In spite of current economic and budgetary apprehensions, last week two arts organizations, one established and one still on its way, gathered to present the “State of the Arts” in Central Virginia. About 50 arts enthusiasts heard a history of performing arts in the Richmond area and got a glimpse of what the Chesterfield Center for the Arts could be during a presentation at the Highlands Country Club.
Phil Whiteway, managing director of the Barksdale Theatre, explained that the success of performing arts in the Richmond area had much to do with a collaboration of arts organizations and programs.
“Although Barksdale and Theatre IV are separate theatre companies, they rely on the same funding,” Whiteway said.
Betty Matthews, Chesterfield Center for the Arts Foundation chairwoman, said she was desperate to bring the arts to Chesterfield. She said there was only one arts venue in Chesterfield, and asked if anyone knew what it was. “Swift Creek Mill Playhouse,” said several members of the audience.
Matthews reminded the group that the John Rolfe Players, a now-defunct Chester theatre group, planted the seed for the current effort to build an $8-million arts facility connected to the Chester Library. As Matthews presented the plans, including artist’s renderings of the proposed building, her enthusiasm was tempered by economic facts.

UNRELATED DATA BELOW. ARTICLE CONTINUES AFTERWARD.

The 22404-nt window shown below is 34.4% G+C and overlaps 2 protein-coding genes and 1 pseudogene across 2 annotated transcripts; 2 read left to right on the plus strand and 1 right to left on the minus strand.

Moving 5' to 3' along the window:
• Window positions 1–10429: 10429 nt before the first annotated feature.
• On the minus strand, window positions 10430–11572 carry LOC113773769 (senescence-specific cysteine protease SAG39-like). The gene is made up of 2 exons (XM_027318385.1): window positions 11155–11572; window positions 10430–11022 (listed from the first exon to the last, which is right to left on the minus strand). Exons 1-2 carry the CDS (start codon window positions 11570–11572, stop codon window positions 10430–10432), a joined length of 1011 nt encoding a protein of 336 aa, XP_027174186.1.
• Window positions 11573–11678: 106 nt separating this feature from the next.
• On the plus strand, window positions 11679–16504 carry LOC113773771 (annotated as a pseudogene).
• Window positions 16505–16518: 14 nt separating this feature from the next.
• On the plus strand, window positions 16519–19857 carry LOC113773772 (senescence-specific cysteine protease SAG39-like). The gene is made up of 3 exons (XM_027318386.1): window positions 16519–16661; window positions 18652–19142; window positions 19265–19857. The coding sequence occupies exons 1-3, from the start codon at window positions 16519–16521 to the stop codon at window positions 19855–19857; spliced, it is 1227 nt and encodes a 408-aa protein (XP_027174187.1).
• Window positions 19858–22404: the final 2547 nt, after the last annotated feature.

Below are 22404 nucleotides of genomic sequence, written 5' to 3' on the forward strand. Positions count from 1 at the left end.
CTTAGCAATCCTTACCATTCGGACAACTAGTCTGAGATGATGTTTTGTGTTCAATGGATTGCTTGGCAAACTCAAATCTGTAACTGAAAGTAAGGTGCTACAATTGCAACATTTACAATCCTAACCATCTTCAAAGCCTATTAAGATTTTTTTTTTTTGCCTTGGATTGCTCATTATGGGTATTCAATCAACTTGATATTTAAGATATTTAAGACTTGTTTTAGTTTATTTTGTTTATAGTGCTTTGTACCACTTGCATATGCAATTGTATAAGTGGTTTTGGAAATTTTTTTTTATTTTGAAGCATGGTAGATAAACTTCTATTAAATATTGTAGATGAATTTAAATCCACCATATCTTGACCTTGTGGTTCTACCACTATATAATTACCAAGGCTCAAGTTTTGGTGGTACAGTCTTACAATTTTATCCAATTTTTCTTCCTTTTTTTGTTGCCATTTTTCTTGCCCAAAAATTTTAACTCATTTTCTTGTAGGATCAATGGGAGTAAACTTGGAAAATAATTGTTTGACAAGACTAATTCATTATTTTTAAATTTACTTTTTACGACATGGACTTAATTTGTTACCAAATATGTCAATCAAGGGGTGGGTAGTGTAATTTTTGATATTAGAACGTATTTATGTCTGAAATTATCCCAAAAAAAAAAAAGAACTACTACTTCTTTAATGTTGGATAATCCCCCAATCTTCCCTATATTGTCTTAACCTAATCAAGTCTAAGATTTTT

“We’re in a holding pattern,” she said. “We can’t expect the county to sell the bonds that will finance this project right now. The bonds have been pushed off, but we’re going to keep pushing on.”
Although the Capital Improvement Program for the latest budget has yet to be considered by Chesterfield’s Board of Supervisors, Matthews believes the bond sale could be pushed off until 2016. But, she said she remained hopeful that the sale of the bonds to build the facility would be “sooner than later.”
Matthews said that while the project won’t be started in the near future it will still be done. She said that anyone wishing to help should show their support through their county supervisor.
Bob Shrum, a Chesterfield Center for the Arts Foundation board member agreed. “If you have any way to contact a supervisor, you need to express how important this is,” he said. “They will listen to you.”
Whiteway said the Richmond performing arts group brings in over $4 million a year through its multiple programs, including Barksdale, Theatre IV, a national touring group and its “Hugs and Kisses” performances. But, there wouldn’t be competition with the Chesterfield arts center, he said, and he hoped to be a collaborator, not a competitor.
Matthews concurred with Whiteway’s enthusiasm for performing arts in the region. “Arts support the arts,” she said. “We’re not in competition with Richmond, people support people.”